That a fear-dampening drug reduces racial bias in subjects helps confirm that much racial bias is based in automatic negative responses, which result from conditioned fear learning.  Although this finding is hardly surprising, it is interesting and important.  Any person reading this study should ask him- or herself: How does automatic fear affect my decisions about other people?  How does it affect the judgments of important economic and legal decision-makers?  How can we make it less likely that the average white person sees the average black person through distorting fear goggles in the first place?

The problem with this study and the headlines hyping it is that they perpetuate the idea that racism is the individual racist’s problem (It’s in his brain! And we can fix it!).  A close reading of the study points to the importance of socially conditioned fear-learning about race – which then becomes neurologically represented in each of us.  Despite the headlines, racism is not a neurological problem but a cultural one, which means that the solutions are a lot more complex than popping a pill.

What Economic Recovery & Growth Look Like in America

We are being told that it is “morning in America” once again. Economic growth is back. But where is the growth going? According to research by a prominent economist, from 2009 to 2010, those among the “bottom 90% of Americans lost $127,” while those in the “top 1% gained $105,637.” This is what recovery, “on average,” looks like: as long as individuals at the top can gain income at a rate higher than 90 times what the individuals in the bottom 90% are losing, “growth” is evident and “the economy” is in recovery. Perhaps this paper should be retitled “Properties of an Economy Without 90% of the Human Beings,” to raise its relevance for today’s policymakers.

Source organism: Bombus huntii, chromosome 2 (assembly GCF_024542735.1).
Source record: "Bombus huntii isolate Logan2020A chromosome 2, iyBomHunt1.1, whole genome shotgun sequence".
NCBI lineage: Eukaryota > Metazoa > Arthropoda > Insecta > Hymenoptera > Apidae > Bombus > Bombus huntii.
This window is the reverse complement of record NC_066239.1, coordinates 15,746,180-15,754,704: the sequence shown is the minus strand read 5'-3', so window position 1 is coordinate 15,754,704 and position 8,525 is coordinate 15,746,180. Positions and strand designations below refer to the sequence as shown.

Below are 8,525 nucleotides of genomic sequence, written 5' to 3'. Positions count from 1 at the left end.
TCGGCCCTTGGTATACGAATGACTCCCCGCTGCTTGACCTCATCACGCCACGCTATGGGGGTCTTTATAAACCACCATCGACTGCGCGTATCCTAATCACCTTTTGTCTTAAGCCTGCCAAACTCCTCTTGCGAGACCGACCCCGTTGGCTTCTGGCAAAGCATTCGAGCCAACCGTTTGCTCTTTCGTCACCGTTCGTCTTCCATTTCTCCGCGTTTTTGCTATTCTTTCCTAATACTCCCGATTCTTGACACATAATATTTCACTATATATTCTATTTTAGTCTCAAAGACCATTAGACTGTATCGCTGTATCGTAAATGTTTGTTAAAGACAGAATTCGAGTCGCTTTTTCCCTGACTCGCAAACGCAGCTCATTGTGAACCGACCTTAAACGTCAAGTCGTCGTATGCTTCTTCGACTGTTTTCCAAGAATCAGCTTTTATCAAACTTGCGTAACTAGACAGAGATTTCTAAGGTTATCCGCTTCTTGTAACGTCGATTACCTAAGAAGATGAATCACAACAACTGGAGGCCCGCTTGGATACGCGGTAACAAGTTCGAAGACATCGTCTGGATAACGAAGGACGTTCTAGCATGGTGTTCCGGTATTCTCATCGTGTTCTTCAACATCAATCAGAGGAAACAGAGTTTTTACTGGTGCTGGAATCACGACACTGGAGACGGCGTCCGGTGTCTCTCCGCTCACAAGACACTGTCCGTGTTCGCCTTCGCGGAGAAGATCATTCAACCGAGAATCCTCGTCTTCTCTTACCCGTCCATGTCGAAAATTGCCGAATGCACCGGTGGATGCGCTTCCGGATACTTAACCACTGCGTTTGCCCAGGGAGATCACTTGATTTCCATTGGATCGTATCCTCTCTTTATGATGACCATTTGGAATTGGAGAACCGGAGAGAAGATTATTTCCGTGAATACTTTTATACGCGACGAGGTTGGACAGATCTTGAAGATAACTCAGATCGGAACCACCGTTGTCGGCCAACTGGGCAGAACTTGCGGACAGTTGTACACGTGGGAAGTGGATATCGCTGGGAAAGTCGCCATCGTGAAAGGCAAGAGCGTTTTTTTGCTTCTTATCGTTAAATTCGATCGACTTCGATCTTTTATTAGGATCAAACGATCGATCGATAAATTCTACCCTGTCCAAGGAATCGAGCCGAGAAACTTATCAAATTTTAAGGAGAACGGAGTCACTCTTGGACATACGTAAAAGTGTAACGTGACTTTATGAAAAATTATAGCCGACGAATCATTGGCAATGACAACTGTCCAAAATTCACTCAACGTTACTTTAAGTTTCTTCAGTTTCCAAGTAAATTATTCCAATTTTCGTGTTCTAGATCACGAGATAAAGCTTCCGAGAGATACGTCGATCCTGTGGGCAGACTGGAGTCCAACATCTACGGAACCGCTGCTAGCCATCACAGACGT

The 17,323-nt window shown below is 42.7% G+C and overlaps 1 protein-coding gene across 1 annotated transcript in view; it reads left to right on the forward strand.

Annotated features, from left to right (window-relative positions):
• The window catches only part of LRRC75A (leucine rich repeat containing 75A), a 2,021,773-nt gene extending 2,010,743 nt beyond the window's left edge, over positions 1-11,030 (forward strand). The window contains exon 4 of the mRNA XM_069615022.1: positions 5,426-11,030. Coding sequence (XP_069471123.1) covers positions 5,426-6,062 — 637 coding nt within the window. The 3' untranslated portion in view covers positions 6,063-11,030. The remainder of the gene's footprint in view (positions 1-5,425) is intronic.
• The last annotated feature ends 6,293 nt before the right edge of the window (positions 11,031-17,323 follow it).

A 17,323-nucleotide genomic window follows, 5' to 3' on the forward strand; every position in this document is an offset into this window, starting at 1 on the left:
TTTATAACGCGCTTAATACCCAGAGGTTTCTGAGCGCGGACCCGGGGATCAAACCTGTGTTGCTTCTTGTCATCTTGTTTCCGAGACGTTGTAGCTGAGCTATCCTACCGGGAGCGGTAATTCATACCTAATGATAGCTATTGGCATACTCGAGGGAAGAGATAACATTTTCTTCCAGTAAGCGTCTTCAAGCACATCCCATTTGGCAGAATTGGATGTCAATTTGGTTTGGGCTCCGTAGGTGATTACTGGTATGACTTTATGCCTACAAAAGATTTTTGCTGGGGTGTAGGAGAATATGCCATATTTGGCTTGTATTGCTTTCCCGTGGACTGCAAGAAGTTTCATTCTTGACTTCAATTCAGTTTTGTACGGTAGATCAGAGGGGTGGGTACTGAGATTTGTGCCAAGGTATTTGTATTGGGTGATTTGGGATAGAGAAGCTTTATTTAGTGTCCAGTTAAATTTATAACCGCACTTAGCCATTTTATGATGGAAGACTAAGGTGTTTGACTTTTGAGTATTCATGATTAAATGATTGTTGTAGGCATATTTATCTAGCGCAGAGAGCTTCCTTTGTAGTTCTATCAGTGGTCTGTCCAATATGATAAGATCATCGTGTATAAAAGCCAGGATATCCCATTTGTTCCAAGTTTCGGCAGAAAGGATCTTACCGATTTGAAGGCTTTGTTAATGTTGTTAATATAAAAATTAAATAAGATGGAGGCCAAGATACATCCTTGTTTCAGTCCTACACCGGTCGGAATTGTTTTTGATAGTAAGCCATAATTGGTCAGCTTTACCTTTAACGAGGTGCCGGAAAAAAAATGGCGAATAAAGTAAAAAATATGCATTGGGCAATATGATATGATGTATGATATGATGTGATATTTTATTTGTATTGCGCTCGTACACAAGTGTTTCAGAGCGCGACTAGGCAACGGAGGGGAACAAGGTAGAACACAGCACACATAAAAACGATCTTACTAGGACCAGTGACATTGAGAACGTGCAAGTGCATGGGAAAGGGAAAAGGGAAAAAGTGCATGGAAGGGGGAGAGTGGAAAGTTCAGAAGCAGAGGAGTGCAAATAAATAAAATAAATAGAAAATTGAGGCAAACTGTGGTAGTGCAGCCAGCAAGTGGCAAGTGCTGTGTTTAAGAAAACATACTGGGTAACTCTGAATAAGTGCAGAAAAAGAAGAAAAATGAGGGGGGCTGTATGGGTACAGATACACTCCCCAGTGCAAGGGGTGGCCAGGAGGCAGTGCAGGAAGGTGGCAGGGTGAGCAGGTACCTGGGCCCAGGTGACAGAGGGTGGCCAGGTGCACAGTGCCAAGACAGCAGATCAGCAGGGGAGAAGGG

On Social Policy, A Growing Divide Between Conservative Policy Elites and the Base

Mike Konczal has an interesting interpretation of the recent rise of Gingrich in GOP polling:

A common trope for conservative policy intellectuals is that they want to “means test” the welfare state – reduce its availability for those with high wealth and income and focus it on those with the least wealth and income. But the Tea Party base wants the opposite – they are opposed to a welfare state for the poor, young people, undocumented workers and other groups they think are undeserving. The welfare state is ok for people like themselves, but for people they think that don’t make the cut it should be a nonexistent or a burdensome affair.

From the latest research on the Tea Party we learn that “Tea Partiers judge entitlement programs not in terms of abstract free-market orthodoxy, but according to the perceived deservingness of recipients…The fundamental distinction for them is not state vs. individual, it is the division of the United States into ‘workers’ vs. ‘people who don’t work.’” This is welfare as private charity, charity conditional on fitting certain expectations, not as an unconditional right. . . .